However, we are concerned that the need for family law services would overwhelm the clinic system's ability to deliver "poverty law" services, for which no other service providers exist. Questions also remain as to how family law services might be addressed in a community governance model, given that family law matters often pit one family member against another. Reliance on community clinics for family law services also raises conflict-of-interest issues.
We discuss the issue of community-clinic delivery of family law services in detail in chapter 11. As noted there, we recommend that clinics not provide direct family law services, except in exceptional circumstances, such as geographic remoteness.
In our view, the advantages claimed for clinics doing this work could be achieved by locating duty counsel or a satellite of a family Staff Office within or near a community clinic. Doing so would facilitate access, allow for easy referrals from the clinic staff lawyers and community legal workers, and permit identification and resolution of systemic issues relating to both "poverty law" and family law, without raising the concerns inherent in attempting to move family work directly into the clinics.
Duty counsel at present provide important family law services. An expanded use of duty counsel offers potential advantages for delivering some limited types of family law legal aid services, particularly if combined in an office with other service providers, such as supervised paralegals. We have concluded, however, that even an expanded duty counsel system should continue to focus on routine and brief matters which can be handled professionally with limited case preparation.
Block contracting of legal services is premised on a belief in the cost-effectiveness of undertaking numerous repetitive and predictable transactions. By way of contrast, the relative seriousness and complexity of an individual family law case is often difficult to predict. As a result, block contracting does not appear to be appropriate for family law matters.
Family law is a particularly problematic area for independent paralegals. Legal problems in family law are highly complex, volatile, and of extraordinary importance to the parties involved. The lack of accountability and quality control of independent paralegals poses very real risks to family law clients, who are very often themselves unlikely to fully appreciate or understand the complexity or long term consequences of their legal issues.
Supervised paralegals, however, could assume a much larger role in the delivery of legally aid family law services, particularly in Staff Offices and in an expanded duty counsel office. Many private counsel use paralegals for a range of family law tasks. It may be possible to encourage an increase in the use of paralegals by private counsel in the delivery of legally aid services-for example, in the initial interviews with clients and/or intake-and thereby make use of lawyer's time on a certificate more efficient. The experience of paralegals within the Divorce Law Office, as well as the extensive use of community legal workers in the clinic system, suggests that supervised paralegals can make an important contribution to the efficient and expeditious delivery of high-quality family law services.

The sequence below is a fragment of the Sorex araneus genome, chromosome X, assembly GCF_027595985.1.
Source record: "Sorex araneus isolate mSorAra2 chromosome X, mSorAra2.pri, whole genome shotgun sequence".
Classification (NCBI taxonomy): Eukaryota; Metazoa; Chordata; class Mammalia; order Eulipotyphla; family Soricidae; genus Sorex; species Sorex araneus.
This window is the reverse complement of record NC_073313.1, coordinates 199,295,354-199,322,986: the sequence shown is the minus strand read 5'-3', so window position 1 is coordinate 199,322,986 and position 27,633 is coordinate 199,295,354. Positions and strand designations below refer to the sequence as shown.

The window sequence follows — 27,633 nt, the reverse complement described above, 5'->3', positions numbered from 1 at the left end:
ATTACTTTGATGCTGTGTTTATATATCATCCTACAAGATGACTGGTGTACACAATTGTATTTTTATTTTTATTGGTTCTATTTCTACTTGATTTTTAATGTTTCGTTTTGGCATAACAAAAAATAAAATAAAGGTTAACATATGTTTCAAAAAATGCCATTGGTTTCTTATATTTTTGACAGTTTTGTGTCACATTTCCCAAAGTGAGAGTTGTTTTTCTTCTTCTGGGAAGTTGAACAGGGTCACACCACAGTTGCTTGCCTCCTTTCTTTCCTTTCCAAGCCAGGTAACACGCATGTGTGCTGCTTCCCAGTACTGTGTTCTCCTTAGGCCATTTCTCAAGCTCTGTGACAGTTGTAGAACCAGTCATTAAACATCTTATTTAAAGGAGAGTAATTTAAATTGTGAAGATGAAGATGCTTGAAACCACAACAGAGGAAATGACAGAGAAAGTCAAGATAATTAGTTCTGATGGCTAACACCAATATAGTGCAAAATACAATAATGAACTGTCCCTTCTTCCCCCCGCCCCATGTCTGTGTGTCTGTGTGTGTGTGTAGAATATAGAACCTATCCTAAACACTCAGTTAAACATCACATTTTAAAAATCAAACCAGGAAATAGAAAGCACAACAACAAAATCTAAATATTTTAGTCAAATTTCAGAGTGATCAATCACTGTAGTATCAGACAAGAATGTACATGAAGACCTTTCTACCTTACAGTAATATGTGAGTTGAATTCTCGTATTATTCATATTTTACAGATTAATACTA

PUBLIC LEGAL EDUCATION
Public legal education, including seminars, informational videos, and self-help guides, should be an important component of a family law legal aid model. Area Offices, Staff Offices, and/or expanded duty counsel offices, as well as court administration offices, should have more informational materials available for family law litigants.
Public legal education must not be seen as a delivery model in its own right, but rather as a potentially important supplement to existing legal services. Public legal education cannot replace the need for lawyers within the family law legal aid system. In all but the simplest of procedures, such as uncontested divorces (assuming there are no other legal issues present), most family law litigants will need at least some degree of legal assistance. Indeed, there are at present many successful examples of public legal education materials being used in family law matters in Ontario.
An individual's ability to access and use the materials will depend on his or her literacy and educational levels. Nonetheless, public legal education may be able to improve the way in which these litigants are able to use the legal assistance available to them. For example, public legal information could be made available in a number of languages, even though individuals would still need to complete court forms in English or, in some cases, French.
PROPOSAL FOR A DELIVERY FRAMEWORK FOR FAMILY LEGAL AID SERVICES
As a starting point, we have identified several basic principles which we believe are fundamental to the successful design of a family law legal aid system in a capped funding regime. We stress that these principles, and this proposal as a whole, must be read in the context of the client needs and impact-centred priority-setting process we recommended in chapter 8. The principles are as follows: